Franklin was our first town in North Carolina. All the locals immediately recognized us as hikers and about five different individuals invited us to a free pancakes and bacon breakfast at the Baptist church the following morning. Although it was an early start I was incredibly glad we went to this breakfast. Not only was it my first taste of proper American pancakes (would recommend!) but it was another example of the incredible kindness shown by the communities surrounding this trail.

After breakfast I went back to bed while the boys trekked to the post office to pick up some parcels. After this it was time to head back to the trail. I was feeling pretty tired and didn’t want to leave the comfort of the hotel room but after five minutes of being back on the trail I was happy to be there. Four miles in we received some more trail magic; a 2018 thru-hiker and his family had set up a barbecue at the side of the road and offered us hot dogs, cold drinks, and many snacks. Once at camp the food overload continued as Slouch had packed out the ingredients to make s’mores.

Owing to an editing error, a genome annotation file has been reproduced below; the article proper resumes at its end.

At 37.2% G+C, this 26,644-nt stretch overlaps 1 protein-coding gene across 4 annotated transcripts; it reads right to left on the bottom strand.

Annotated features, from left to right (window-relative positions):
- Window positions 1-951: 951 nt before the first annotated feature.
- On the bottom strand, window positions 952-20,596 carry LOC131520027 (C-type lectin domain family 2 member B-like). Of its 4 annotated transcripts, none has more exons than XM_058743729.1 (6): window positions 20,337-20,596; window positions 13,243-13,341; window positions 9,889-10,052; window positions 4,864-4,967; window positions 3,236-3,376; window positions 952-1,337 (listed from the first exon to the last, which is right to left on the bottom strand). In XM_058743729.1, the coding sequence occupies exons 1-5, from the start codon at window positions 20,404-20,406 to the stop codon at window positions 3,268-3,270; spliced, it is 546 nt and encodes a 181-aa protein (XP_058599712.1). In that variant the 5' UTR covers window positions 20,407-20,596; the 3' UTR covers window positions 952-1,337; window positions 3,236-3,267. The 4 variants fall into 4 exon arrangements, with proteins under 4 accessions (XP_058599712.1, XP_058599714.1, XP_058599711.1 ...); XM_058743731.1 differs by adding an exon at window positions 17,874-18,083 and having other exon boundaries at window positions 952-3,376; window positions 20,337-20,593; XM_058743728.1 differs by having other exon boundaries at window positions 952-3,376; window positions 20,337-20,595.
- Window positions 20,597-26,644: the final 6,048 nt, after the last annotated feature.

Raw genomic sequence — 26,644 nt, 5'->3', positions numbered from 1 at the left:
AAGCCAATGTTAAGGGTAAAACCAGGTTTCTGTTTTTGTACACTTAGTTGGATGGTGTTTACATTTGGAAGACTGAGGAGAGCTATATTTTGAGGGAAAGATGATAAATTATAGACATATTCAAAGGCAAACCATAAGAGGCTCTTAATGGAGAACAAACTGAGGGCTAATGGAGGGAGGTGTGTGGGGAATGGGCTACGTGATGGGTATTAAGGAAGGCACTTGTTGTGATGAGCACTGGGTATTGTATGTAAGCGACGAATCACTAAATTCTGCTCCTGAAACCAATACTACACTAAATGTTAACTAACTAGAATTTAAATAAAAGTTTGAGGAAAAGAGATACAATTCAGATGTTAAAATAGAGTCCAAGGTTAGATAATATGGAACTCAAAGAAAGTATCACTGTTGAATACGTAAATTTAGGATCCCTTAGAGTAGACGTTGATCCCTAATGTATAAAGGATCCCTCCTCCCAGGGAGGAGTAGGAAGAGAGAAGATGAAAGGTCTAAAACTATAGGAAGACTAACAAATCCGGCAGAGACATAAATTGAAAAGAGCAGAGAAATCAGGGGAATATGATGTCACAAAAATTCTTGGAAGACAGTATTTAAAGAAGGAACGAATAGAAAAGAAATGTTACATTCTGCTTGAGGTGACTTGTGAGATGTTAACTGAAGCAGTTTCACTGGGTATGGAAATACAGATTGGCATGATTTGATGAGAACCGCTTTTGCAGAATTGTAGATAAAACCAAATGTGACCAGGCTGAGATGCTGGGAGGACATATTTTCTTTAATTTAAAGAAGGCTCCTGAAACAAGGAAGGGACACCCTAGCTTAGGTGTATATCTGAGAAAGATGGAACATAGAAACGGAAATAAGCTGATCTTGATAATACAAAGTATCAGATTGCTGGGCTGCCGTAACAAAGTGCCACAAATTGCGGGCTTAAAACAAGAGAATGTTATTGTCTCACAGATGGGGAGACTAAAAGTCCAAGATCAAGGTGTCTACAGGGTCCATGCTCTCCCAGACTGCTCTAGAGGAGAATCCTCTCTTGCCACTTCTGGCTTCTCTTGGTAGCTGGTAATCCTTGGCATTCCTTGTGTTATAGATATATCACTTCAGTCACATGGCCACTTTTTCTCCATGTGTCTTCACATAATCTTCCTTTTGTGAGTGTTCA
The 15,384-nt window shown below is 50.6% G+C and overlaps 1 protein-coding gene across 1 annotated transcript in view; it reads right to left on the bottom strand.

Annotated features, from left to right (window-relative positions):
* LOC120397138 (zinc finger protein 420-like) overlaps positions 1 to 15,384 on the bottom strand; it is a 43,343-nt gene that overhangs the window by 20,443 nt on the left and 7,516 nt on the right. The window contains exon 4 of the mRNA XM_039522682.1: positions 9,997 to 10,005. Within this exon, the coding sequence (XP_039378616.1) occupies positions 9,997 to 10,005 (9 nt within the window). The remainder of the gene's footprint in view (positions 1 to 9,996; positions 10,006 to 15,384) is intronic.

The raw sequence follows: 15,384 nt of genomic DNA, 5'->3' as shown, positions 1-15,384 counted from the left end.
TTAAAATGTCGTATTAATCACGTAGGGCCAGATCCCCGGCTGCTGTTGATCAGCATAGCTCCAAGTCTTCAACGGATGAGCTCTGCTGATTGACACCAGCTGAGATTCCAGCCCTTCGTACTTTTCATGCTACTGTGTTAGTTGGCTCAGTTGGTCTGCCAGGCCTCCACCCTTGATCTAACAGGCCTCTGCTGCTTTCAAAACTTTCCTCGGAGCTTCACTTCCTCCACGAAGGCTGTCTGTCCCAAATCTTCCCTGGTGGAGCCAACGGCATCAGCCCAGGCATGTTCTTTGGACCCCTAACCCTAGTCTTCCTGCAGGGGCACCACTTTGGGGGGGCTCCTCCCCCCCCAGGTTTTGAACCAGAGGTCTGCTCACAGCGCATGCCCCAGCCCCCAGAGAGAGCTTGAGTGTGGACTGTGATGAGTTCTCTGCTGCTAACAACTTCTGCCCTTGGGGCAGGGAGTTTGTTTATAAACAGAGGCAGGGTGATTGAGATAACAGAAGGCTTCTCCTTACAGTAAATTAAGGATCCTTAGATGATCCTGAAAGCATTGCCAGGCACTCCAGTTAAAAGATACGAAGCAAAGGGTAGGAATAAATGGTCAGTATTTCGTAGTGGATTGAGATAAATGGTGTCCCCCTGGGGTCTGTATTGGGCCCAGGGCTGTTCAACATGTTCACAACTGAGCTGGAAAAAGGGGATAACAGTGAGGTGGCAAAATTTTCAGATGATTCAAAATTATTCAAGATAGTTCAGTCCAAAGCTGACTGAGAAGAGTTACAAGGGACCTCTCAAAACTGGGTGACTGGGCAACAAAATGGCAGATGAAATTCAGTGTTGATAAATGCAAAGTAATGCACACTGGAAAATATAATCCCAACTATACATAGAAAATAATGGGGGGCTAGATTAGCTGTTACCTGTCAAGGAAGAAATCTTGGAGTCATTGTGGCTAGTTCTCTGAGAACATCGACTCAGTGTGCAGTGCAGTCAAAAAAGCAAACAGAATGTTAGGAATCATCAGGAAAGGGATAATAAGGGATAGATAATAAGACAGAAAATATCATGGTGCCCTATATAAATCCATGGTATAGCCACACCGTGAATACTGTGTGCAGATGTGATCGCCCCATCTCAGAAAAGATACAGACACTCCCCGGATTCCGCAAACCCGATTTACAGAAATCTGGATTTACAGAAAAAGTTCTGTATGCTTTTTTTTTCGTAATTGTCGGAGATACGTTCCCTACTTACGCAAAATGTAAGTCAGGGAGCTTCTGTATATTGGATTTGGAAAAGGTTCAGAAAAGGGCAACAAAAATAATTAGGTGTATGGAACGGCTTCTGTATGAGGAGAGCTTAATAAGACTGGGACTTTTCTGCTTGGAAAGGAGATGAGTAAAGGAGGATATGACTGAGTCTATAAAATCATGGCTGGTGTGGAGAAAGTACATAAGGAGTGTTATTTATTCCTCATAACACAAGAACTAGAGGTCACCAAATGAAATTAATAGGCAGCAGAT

Again, this week has been incredible and there are literally too many interesting people and experiences to include them all here. We’ve been incredibly fortunate with the weather and today (day 16) is the first time I’ve had to pack up a wet tent and walk in the rain but even this rain only last about 15 minutes. I am, however, currently lying in my tent listening to a torrential downpour and hoping that the big flashes of lightening don’t come anywhere near my tent while I sleep. I think it might be a long night.

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Comments 1

  • Dennis : Apr 12th

    Enjoyed reading about your bear bag saga! Try using a 20 oz Gatorade bottle with a little water in it….just loop the line around the bottle neck….easy to throw…never tangles…also eliminates need to find just the right sized rock, which can sometimes be as difficult as finding the right tree!